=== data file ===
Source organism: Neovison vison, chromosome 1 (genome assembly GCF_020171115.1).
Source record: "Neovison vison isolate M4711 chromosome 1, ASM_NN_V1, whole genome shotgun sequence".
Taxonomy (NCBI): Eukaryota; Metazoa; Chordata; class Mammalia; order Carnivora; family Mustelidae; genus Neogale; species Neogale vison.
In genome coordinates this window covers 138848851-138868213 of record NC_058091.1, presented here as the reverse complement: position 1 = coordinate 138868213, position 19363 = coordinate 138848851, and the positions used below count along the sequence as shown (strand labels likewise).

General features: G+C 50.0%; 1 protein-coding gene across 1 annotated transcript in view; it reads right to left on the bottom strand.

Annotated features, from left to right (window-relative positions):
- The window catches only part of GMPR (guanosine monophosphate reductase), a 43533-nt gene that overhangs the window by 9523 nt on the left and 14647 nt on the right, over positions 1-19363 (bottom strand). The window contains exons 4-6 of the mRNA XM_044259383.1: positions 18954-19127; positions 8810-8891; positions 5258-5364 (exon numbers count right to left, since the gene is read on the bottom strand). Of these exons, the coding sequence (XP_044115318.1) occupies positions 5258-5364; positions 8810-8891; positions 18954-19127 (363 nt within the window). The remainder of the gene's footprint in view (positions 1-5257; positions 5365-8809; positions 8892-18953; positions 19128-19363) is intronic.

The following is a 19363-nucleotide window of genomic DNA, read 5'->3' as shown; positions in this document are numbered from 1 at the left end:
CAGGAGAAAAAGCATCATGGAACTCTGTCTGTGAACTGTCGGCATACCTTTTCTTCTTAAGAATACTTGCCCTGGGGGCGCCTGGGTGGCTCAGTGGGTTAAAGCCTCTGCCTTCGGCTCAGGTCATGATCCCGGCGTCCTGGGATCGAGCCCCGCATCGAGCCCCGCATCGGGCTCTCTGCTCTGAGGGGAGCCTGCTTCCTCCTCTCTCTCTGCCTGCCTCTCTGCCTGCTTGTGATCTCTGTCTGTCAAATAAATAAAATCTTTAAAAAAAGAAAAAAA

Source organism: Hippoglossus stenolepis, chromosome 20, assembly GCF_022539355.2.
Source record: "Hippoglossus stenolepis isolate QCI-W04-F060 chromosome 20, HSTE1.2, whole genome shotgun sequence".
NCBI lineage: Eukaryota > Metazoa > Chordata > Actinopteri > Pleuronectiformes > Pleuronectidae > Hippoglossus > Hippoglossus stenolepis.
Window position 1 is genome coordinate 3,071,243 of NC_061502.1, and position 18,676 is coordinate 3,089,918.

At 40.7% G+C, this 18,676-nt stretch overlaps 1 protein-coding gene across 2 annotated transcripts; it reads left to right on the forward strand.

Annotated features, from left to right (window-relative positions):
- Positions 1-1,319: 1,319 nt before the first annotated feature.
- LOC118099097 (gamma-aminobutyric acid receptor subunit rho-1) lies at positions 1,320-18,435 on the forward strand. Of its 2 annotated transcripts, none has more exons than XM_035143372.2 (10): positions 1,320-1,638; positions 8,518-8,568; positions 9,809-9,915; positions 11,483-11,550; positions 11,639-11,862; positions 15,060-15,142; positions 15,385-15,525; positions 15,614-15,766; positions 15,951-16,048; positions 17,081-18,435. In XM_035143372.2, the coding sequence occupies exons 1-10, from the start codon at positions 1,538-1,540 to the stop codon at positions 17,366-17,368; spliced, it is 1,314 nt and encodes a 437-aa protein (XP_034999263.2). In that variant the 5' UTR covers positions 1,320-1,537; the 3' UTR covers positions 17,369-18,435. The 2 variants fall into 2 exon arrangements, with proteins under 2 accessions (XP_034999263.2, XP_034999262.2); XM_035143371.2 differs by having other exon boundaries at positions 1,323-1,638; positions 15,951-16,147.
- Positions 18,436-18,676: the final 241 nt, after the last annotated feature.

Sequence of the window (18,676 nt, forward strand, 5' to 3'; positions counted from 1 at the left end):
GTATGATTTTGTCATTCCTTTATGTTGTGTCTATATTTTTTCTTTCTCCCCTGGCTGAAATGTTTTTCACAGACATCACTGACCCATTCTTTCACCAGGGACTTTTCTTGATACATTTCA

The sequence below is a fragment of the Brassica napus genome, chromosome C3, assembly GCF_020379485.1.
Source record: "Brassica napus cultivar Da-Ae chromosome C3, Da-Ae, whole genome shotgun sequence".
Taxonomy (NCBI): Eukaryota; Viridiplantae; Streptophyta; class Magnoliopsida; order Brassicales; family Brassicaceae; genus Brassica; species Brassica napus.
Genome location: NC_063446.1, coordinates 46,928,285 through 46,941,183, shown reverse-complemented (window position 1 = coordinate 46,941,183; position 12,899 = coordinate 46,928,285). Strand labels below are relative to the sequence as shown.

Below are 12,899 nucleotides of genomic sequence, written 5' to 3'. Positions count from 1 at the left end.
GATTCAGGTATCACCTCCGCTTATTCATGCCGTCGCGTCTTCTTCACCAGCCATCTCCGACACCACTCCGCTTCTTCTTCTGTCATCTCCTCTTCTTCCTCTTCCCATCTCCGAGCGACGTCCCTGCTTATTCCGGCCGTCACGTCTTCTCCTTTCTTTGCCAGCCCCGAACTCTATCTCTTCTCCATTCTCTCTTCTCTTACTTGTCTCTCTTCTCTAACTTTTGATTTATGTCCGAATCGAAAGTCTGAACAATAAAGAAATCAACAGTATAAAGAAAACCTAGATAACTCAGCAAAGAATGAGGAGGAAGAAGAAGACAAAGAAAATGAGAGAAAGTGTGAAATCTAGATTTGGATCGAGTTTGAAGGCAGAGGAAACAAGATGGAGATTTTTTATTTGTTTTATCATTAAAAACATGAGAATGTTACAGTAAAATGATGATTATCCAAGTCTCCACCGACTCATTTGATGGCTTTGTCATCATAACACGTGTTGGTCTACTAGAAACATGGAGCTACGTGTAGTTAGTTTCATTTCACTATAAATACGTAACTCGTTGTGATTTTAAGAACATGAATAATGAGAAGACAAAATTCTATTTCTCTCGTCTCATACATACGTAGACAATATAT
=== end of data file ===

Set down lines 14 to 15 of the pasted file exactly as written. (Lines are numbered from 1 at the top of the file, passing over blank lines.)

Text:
At 40.7% G+C, this 18,676-nt stretch overlaps 1 protein-coding gene across 2 annotated transcripts; it reads left to right on the forward strand.

Annotated features, from left to right (window-relative positions):